For nearly five decades now, Ozzy Osbourne has cultivated one of the most singular careers in music. He helped lay the foundation for heavy metal with Black Sabbath; he ushered in a new, more energetic sound for the genre on his early solo albums with the late Randy Rhoads; he helped make reality television what it is today by putting his family on the small screen with The Osbournes; and he provided a platform for up-and-coming heavy bands with his many installments of Ozzfest. Through it all, he’s kept a wry sense of humor and a rare humility about him.
“Somebody once said to me, ‘What’s the best gift you ever got?’ and it hit me that had my father not bought me a microphone, I wouldn’t be sitting here talking to you now,” says the vocalist, who was the MVP of Rolling Stone‘s recent 100 Greatest Metal Albums of All Time list, appearing on more LPs that made the cut than any other artist. Then he pauses to reflect on just what that means, considering he’s now coming up on five years clean and sober after leading one of the wildest lives in rock. “By all accounts, I should have been dead fucking 40 years ago.”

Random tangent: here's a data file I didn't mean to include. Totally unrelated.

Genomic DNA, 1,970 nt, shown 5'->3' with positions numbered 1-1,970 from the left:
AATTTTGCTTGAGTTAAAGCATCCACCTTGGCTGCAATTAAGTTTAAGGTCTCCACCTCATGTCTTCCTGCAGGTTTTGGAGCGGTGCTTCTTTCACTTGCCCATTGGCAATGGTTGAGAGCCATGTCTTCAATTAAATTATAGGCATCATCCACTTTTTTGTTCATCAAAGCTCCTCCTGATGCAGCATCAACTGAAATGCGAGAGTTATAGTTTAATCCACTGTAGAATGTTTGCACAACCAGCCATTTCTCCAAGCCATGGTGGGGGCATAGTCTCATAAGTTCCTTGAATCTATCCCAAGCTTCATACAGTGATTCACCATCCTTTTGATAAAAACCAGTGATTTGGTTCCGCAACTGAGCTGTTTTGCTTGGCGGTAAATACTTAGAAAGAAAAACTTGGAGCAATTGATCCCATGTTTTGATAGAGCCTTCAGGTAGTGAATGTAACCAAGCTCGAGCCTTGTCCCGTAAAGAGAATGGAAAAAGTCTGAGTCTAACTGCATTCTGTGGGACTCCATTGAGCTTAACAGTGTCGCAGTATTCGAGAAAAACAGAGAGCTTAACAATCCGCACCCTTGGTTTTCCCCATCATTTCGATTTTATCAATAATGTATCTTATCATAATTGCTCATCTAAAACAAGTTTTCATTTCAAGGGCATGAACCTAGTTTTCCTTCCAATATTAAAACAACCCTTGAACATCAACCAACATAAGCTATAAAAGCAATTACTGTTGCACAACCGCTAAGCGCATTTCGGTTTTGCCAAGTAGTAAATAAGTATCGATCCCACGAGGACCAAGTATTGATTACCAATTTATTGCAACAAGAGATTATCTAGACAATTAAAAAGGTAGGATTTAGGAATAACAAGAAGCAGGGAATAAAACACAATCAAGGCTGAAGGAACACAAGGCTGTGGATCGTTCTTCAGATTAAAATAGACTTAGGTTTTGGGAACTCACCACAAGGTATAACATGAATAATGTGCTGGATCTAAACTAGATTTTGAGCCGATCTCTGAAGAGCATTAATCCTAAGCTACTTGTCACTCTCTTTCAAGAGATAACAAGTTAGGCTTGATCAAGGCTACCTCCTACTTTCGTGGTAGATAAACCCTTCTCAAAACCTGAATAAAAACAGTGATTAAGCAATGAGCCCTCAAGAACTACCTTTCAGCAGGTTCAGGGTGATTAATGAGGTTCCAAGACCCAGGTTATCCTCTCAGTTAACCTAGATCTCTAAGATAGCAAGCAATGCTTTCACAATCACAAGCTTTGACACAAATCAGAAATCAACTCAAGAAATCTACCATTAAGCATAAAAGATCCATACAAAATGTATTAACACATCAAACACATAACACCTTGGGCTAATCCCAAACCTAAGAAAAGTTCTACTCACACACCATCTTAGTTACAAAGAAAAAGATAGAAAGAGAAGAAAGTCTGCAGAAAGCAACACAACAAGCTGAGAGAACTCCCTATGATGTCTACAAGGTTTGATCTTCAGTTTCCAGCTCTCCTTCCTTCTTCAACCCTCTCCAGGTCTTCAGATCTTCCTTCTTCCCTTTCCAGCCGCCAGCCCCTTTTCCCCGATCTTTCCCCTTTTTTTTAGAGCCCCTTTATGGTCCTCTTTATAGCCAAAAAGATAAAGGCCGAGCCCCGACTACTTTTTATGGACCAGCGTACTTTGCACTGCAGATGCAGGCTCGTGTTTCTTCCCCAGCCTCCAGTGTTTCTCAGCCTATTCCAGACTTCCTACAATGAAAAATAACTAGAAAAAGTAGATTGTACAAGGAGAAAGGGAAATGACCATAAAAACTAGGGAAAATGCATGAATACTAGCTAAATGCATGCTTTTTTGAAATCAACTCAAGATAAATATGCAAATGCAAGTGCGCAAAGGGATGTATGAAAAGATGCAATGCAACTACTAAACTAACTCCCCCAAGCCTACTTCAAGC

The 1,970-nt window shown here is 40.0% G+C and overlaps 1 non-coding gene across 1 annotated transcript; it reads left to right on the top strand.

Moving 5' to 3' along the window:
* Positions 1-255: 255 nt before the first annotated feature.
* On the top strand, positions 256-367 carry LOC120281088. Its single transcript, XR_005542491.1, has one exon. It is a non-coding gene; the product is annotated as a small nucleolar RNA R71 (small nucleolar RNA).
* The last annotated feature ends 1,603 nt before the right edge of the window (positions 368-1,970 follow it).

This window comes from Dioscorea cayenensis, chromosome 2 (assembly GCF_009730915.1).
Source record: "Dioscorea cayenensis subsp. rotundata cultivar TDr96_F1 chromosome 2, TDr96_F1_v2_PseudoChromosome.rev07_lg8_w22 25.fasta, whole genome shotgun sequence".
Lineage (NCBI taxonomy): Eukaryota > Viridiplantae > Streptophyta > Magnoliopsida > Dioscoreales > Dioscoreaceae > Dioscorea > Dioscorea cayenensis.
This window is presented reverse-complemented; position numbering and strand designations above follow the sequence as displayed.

Instead, he’s playing solo concerts throughout the fall with another famous guitar foil, Zakk Wylde, including the headlining slot of Ozzfest Meets Knotfest in October. While he was in a reflective mood during his interview with Rolling Stone, the singer shared the wisdom he’s learned from half a century of living on the edge.
What’s the best part of success?
Not doing a job that you don’t really want to do. You can’t say what I do is a job – it’s a fucking gift from God.
You and Sharon are still together after 35 years, despite some bumps in the road, including a well-publicized affair. What’s your secret?